If a planet does indeed exist, blended light can still cause problems, due to diluted transits leading to incorrect determinations of planetary properties. An extreme case is that of Kepler-14b, where both photometric and spectroscopic measurements were affected by a companion star at 0.3′′ separation, causing the planetary mass and radius to be underestimated by 10% and 60% respectively if the companion was not taken into account (Buchhave et al. 2011). A similar analysis was performed by Daemgen et al. (2009) for the WASP-2, TrES-2 and TrES-4 systems, with the planetary parameters changing by up to 2σ when contaminating light from nearby stars was taken into account.

In this paper, we present high resolution observations of 101 southern hemisphere systems containing transiting hot Jupiters. These were used to search for nearby stars, either those physically associated with the systems, or background objects that contribute contaminating light. We also present follow-up observations of several previously discovered binary candidates, including analyses of the common proper motion of the candidates where sufficient data are available. The distribution of stars detected in our survey are compared to a statistical model in order to estimate the multiplicity rate among our targets, and this is compared to the rate among solar-type stars, and previous estimations of the multiplicity rate among planet host stars.

2. Observations

The observations were carried out between April and September 2014 using the Two Colour Instrument (TCI) at the Danish 1.54 m telescope, La Silla, Chile. The TCI is a lucky imager designed for simultaneous two-colour photometry, using Electron Multiplying CCD (EMCCD) detectors. We give a brief summary of the instrument, with a more detailed description available in Skottfelt et al. (2015b). The light arriving at the instrument is split between the two cameras using a dichroic with a cut-off wavelength of 655 nm. A second dichroic sends blue light shortward of 466 nm towards a focus system. The TCI is not equipped with filters, and so the light received by each camera is determined solely by the dichroics. The “visual” camera receives light between 466 nm and 655 nm, and the “red” camera receives all light redward of 655 nm, with the EMCCD detectors able to detect light out to approximately 1050 nm. We denote the two passbands v TCI and r TCI for the visual and red cameras respectively. As shown in Fig. 1, r TCI is comparable to the combination of the SDSS i and z filters, or a Cousins I filter with a wider passband, whilst v TCI has a similar central wavelength to the Johnson V filter but with a significantly different response curve. For both cameras, the detector consists of a 512 × 512 pixel array with a pixel scale of ~0.09 arcsec/pixel, giving a 45′′ × 45′′ field of view.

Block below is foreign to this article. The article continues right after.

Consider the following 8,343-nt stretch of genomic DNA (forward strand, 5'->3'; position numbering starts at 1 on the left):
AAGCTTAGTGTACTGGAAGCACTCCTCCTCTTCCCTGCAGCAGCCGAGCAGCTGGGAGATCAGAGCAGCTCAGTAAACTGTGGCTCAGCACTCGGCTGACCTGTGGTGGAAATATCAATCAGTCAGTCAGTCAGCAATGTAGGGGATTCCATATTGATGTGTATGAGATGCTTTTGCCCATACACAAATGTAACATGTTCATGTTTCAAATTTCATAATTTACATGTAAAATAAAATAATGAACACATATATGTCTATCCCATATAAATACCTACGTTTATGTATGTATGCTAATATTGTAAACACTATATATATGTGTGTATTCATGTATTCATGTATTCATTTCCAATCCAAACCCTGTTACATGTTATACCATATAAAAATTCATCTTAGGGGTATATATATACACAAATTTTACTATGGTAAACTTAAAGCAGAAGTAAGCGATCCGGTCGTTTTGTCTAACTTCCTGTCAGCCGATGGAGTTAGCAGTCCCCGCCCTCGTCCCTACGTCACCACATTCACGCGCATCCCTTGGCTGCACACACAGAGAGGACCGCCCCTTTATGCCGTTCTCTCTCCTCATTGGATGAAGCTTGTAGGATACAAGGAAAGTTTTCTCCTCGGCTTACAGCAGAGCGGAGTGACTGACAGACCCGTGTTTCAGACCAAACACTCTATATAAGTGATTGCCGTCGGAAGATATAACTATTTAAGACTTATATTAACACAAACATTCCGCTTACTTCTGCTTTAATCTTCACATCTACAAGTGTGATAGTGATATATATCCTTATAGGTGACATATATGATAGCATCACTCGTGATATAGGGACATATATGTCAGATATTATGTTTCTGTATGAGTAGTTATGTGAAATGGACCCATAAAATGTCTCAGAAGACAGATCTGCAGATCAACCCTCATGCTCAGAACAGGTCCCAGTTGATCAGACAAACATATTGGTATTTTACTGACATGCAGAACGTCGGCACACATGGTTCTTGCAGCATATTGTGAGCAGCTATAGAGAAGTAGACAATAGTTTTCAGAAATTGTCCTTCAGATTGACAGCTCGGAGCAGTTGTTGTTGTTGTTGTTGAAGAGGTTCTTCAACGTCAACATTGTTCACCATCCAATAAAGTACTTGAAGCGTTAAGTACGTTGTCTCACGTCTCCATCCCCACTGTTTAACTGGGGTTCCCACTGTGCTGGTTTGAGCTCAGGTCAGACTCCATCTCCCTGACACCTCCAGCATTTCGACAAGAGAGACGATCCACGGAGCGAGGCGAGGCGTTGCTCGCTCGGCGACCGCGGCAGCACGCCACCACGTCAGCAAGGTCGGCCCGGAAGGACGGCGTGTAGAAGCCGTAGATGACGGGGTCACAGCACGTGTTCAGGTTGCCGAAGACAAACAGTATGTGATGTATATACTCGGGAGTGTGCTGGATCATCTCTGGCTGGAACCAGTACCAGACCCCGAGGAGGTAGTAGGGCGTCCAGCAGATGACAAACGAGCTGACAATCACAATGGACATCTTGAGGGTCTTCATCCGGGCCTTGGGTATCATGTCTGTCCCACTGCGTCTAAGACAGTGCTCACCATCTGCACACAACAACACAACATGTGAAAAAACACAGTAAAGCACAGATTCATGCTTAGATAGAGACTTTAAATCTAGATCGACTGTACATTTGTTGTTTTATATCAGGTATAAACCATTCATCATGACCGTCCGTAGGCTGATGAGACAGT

thumbnail Fig. 1

Top panel: the theoretical response curves of the two TCI cameras, based on the properties of the dichroics, the quantum efficiencies of the cameras, and an assumed telescope transmission efficiency of 65%. Bottom panel: for comparison, the normalised response curves of the standard Johnson-Cousins UBVRI, and the measured sensitivity of the SDSS ugriz cameras. Atmospheric effects are not included. This figure is adapted from Fig. 4 of Skottfelt et al. (2015b), with the permission of the author. The SDSS curves are based on a sensitivity determination made by J. Gunn in June 2001, available at http://www.sdss3.org/instruments/camera.php

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All target stars were observed using the red camera on the TCI. When possible, targets were also observed simultaneously with the visual camera, which was undergoing commissioning during the 2014 season. The two detectors were operated at a frame rate of 10 Hz for all observations. The use of a higher frame rate of 30 Hz was investigated, but this resulted in a poorer seeing correction. This was likely caused by the lower signal-to-noise ratio (S/N) for the shorter exposures, which resulted in the reduction pipeline being less able to select good quality frames.

Our targets were taken from the TEPCat1 database of well-studied transiting extrasolar planets (TEPs) as of April 2014. All TEP systems observable from La Silla between April and September 2014 with brightnesses in the range 9 ≤ V ≤ 15 were selected – at the time of observing, this brightness range included all published HAT, HAT-South and WASP systems in the Southern hemisphere. We did not specifically include or exclude any systems based on the existence, or lack of, previously known companions.

For most targets, the default electron multiplication gain of 300 e/photon was used but targets brighter than V = 10.5 required a lower gain of 100 e/photon, with no changes in gain being made during the observing season for a given star. A typical planetary transit results in a flux change of 1%, which can only be mimicked by a blended eclipsing binary less than 5 mag fainter than the foreground star – a system fainter than this cannot produce an overall flux change of 1%, even if it is completely eclipsed. To allow for such contaminating binaries to be reliably detected, the total exposure time for each target was chosen to give an S/N of 500 for a star 5 mag fainter than the target in the V band, assuming that no contaminating light was diluting the signal from this star (i.e. the fainter star was well separated brighter star). The high target S/N included allowances for the rejection of a high fraction of frames in the lucky imaging process, and for shallower transit depths. In a few cases it was necessary to adjust the exposure time after an initial observation to reach the required sensitivity, with the observations being repeated – however, the initial shorter exposures were still used in our data analysis. Variations in the total exposure time also occurred due to the automatic rejection of bad frames by the TCI pipeline. A summary of observations is given in Table 1, available electronically at the CDS.